Foreign courts needed to have American grievances laid before them persuasively in a "manifesto" which could also reassure them that the Americans would be reliable trading partners.Tags: Benefit Of Public Transportation EssayCharacteristics Of A Good Student EssayThesis On Customer Satisfaction And LoyaltyBoxing Gym Business PlanCity Of Fallen Angels Book Report95 Thesis Table ModelTerm Paper Outline Tagalog
To further complicate work on the constitution, Congress was forced to leave Philadelphia twice, for Baltimore, Maryland in the winter of 1776, and later for Lancaster then York, Pennsylvania in the fall of 1777, to evade advancing British troops. The final draft of the Articles of Confederation and Perpetual Union was completed on November 15, 1777.
Consensus was achieved by: including language guaranteeing that each state retained its sovereignty, leaving the matter of western land claims in the hands of the individual states, including language stating that votes in Congress would be en bloc by state, and establishing a unicameral legislature with limited and clearly delineated powers.
Their hope was to create a stronger national government.
Initially, some states met to deal with their trade and economic problems.
As the Confederation Congress attempted to govern the continually growing American states, delegates discovered that the limitations placed upon the central government rendered it ineffective at doing so.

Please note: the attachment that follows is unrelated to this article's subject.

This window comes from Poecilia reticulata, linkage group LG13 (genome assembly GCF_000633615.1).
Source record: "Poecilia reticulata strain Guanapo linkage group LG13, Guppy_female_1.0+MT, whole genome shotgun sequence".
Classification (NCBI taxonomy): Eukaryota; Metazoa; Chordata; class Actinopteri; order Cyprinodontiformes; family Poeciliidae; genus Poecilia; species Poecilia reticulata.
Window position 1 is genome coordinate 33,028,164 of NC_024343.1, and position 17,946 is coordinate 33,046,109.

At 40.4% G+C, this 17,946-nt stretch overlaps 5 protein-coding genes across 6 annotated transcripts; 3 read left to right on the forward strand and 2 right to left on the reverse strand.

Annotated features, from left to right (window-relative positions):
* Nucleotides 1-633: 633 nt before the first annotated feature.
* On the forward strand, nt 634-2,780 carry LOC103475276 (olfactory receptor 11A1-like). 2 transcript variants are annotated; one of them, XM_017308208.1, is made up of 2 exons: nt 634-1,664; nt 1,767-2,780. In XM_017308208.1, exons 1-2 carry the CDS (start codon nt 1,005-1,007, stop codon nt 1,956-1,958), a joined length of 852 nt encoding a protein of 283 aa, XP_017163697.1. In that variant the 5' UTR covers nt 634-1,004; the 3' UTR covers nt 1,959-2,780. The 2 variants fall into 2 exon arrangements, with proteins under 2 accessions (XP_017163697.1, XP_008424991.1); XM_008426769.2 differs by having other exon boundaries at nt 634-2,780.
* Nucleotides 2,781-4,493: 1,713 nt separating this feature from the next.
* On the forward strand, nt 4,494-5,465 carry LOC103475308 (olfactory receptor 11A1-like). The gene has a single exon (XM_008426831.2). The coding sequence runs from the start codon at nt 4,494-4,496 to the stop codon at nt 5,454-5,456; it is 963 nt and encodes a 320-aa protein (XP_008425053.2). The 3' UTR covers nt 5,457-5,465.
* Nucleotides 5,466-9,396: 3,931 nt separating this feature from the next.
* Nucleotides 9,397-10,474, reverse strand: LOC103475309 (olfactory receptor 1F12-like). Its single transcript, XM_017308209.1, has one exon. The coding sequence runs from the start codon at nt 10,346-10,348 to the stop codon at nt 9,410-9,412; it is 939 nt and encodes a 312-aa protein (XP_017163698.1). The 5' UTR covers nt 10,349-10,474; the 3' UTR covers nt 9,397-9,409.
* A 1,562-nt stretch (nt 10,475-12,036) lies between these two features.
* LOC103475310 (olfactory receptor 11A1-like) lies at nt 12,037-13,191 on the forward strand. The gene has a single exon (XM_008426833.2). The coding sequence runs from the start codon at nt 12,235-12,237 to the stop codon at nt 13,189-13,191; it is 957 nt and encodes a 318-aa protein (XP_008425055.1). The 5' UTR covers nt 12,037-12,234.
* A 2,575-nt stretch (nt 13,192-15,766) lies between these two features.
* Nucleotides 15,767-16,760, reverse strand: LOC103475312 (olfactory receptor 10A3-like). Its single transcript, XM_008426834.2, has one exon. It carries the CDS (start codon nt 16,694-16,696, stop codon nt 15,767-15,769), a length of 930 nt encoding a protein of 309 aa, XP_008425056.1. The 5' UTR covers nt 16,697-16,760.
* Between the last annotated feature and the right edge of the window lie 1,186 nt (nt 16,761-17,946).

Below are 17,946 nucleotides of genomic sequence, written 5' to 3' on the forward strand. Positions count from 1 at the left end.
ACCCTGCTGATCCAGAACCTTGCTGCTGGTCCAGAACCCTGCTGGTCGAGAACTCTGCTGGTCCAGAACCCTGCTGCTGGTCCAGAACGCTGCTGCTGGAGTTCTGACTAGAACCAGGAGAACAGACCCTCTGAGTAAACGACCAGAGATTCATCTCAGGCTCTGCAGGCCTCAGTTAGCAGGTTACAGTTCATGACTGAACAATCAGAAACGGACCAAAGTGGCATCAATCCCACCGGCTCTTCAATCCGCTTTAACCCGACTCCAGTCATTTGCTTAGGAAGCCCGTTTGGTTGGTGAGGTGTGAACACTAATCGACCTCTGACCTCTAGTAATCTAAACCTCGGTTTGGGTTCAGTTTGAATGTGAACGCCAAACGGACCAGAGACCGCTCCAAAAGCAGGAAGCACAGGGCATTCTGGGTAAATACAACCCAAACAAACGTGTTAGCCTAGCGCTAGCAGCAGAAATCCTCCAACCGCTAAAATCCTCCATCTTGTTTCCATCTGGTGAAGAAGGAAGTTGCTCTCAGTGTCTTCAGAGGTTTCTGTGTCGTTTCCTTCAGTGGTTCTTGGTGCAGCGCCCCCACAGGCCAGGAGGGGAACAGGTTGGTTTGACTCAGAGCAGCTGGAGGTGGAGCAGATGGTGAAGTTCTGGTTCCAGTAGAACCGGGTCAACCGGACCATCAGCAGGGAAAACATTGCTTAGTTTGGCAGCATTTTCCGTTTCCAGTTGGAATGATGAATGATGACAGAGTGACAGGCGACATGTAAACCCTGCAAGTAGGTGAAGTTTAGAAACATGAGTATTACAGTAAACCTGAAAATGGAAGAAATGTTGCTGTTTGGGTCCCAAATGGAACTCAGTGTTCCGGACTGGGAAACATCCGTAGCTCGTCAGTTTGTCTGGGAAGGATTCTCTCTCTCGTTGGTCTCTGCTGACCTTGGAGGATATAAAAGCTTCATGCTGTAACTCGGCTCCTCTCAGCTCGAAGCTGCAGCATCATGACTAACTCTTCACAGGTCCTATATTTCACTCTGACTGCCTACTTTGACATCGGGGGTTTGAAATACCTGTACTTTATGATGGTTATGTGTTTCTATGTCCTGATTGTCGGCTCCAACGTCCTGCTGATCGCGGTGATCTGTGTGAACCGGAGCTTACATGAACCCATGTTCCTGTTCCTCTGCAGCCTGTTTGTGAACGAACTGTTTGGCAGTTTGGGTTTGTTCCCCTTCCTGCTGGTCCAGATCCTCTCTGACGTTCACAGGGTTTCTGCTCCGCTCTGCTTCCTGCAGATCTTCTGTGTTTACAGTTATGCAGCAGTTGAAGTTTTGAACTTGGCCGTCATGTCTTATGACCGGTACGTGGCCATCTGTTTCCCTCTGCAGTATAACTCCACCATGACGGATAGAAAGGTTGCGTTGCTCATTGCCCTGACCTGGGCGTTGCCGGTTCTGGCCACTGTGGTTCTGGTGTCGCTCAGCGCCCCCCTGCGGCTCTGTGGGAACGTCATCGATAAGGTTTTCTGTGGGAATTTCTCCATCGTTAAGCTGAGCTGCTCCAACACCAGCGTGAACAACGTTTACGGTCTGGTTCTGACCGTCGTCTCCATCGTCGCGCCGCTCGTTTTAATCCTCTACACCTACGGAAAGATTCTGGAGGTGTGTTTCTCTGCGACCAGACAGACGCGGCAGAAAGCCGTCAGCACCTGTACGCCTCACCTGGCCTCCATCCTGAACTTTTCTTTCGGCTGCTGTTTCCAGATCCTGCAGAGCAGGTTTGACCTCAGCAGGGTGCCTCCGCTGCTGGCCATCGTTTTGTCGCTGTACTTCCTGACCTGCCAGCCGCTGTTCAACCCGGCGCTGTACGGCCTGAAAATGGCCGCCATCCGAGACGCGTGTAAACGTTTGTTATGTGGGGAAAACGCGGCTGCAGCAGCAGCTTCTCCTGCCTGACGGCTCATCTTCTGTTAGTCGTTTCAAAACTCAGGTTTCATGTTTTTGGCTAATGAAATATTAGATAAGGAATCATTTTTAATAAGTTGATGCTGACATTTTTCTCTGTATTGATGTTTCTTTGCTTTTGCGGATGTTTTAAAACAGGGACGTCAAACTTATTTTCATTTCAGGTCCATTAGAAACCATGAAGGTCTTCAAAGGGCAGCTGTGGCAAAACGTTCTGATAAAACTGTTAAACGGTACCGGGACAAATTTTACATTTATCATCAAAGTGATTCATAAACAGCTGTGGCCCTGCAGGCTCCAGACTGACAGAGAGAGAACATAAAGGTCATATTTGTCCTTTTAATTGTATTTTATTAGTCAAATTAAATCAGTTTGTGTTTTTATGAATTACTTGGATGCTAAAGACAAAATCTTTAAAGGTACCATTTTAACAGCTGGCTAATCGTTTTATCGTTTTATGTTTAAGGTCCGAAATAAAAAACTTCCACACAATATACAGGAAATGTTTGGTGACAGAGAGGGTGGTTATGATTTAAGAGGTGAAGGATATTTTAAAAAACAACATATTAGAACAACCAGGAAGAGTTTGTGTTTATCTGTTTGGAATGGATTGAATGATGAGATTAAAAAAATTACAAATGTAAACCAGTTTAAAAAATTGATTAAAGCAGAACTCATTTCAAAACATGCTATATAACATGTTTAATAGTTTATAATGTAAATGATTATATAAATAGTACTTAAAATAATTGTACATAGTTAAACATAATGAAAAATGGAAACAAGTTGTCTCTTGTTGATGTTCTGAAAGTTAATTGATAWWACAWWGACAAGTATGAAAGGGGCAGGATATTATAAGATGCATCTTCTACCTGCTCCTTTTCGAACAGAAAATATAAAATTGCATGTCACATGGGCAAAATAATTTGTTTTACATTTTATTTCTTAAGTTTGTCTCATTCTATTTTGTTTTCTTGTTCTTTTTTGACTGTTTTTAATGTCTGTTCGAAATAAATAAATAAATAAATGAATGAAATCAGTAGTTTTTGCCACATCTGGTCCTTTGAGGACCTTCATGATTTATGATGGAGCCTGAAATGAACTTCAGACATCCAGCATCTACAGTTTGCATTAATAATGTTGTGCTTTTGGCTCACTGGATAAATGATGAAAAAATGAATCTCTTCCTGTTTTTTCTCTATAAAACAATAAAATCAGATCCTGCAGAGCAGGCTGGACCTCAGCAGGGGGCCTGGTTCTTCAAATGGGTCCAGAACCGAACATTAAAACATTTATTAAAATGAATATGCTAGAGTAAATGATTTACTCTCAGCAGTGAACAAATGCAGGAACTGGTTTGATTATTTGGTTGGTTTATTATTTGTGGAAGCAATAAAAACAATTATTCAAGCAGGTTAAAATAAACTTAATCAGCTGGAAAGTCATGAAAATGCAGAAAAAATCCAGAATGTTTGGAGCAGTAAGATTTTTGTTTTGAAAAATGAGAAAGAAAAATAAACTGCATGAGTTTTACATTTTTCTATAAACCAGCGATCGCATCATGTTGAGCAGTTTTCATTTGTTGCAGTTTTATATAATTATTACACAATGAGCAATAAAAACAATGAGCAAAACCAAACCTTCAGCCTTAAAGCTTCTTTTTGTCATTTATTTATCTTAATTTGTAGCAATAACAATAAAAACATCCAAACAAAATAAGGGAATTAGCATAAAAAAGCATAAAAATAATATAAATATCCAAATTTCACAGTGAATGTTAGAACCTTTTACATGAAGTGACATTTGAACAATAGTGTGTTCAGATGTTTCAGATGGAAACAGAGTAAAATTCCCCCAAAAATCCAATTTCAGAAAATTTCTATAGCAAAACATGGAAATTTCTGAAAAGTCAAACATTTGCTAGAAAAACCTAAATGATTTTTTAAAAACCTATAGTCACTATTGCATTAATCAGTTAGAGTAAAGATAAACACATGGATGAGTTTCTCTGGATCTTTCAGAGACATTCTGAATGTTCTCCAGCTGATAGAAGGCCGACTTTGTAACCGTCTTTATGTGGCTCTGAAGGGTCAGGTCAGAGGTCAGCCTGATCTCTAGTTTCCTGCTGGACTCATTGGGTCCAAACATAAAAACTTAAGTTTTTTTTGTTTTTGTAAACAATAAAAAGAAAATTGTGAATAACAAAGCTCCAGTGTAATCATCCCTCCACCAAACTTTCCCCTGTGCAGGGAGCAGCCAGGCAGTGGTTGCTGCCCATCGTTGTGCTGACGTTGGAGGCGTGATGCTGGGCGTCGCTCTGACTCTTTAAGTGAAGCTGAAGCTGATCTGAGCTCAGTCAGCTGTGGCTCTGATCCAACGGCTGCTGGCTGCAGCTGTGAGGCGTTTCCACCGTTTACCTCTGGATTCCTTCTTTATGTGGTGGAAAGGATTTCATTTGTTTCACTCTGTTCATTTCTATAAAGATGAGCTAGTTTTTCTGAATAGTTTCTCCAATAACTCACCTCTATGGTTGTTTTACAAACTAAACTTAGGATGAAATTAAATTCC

As the government's weaknesses became apparent, especially after Shays' Rebellion, some prominent political thinkers in the fledgling nation began asking for changes to the Articles.The committee met frequently, and chairman John Dickinson presented their results to the Congress on July 12, 1776.Afterward, there were long debates on such issues as state sovereignty, the exact powers to be given to Congress, whether to have a judiciary, western land claims and voting procedures.Over the next two decades, some of the basic concepts it addressed would strengthen; others would weaken, especially in the degree of loyalty (or lack thereof) owed the Crown.Civil disobedience resulted in coercive and quelling measures, such as the passage of what the colonials referred to as the intolerable acts in the English Parliament, and armed skirmishes which resulted in dissidents being proclaimed rebels.Little changed politically once the Articles of Confederation went into effect, as ratification did little more than legalize what the Continental Congress had been doing.That body was renamed the Congress of the Confederation; but most Americans continued to call it the Continental Congress, since its organization remained the same.On June 7, 1776, Richard Henry Lee introduced a resolution before the Continental Congress declaring the colonies independent; at the same time he also urged Congress to resolve "to take the most effectual measures for forming foreign Alliances" and to prepare a plan of confederation for the newly independent states.Congress then created three overlapping committees to draft the Declaration, a Model Treaty, and the Articles of Confederation.The document provided clearly written rules for how the states' "league of friendship" would be organized.During the ratification process, the Congress looked to the Articles for guidance as it conducted business, directing the war effort, conducting diplomacy with foreign nations, addressing territorial issues and dealing with Native American relations.